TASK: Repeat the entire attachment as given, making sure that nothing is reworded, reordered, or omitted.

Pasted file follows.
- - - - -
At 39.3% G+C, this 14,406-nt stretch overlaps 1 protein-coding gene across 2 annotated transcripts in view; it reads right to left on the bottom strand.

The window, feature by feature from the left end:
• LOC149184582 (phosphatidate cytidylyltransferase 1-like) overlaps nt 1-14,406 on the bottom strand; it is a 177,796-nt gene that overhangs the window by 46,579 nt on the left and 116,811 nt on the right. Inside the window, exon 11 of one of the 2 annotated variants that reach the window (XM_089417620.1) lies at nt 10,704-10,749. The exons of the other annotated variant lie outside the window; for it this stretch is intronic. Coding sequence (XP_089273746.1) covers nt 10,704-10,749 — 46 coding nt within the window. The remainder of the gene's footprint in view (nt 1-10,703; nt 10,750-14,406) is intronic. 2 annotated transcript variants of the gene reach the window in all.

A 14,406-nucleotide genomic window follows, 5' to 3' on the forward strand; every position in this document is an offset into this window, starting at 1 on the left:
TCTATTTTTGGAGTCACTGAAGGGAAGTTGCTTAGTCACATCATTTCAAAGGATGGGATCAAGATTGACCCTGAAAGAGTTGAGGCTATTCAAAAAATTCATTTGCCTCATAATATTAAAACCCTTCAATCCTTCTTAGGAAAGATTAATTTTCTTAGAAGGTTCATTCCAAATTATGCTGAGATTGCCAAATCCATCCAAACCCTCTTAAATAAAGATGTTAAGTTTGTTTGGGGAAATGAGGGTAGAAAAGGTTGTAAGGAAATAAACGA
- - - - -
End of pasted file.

At 39.3% G+C, this 14,406-nt stretch overlaps 1 protein-coding gene across 2 annotated transcripts in view; it reads right to left on the bottom strand.

The window, feature by feature from the left end:
• LOC149184582 (phosphatidate cytidylyltransferase 1-like) overlaps nt 1-14,406 on the bottom strand; it is a 177,796-nt gene that overhangs the window by 46,579 nt on the left and 116,811 nt on the right. Inside the window, exon 11 of one of the 2 annotated variants that reach the window (XM_089417620.1) lies at nt 10,704-10,749. The exons of the other annotated variant lie outside the window; for it this stretch is intronic. Coding sequence (XP_089273746.1) covers nt 10,704-10,749 — 46 coding nt within the window. The remainder of the gene's footprint in view (nt 1-10,703; nt 10,750-14,406) is intronic. 2 annotated transcript variants of the gene reach the window in all.

A 14,406-nucleotide genomic window follows, 5' to 3' on the forward strand; every position in this document is an offset into this window, starting at 1 on the left:
TCTATTTTTGGAGTCACTGAAGGGAAGTTGCTTAGTCACATCATTTCAAAGGATGGGATCAAGATTGACCCTGAAAGAGTTGAGGCTATTCAAAAAATTCATTTGCCTCATAATATTAAAACCCTTCAATCCTTCTTAGGAAAGATTAATTTTCTTAGAAGGTTCATTCCAAATTATGCTGAGATTGCCAAATCCATCCAAACCCTCTTAAATAAAGATGTTAAGTTTGTTTGGGGAAATGAGGGTAGAAAAGGTTGTAAGGAAATAAACGA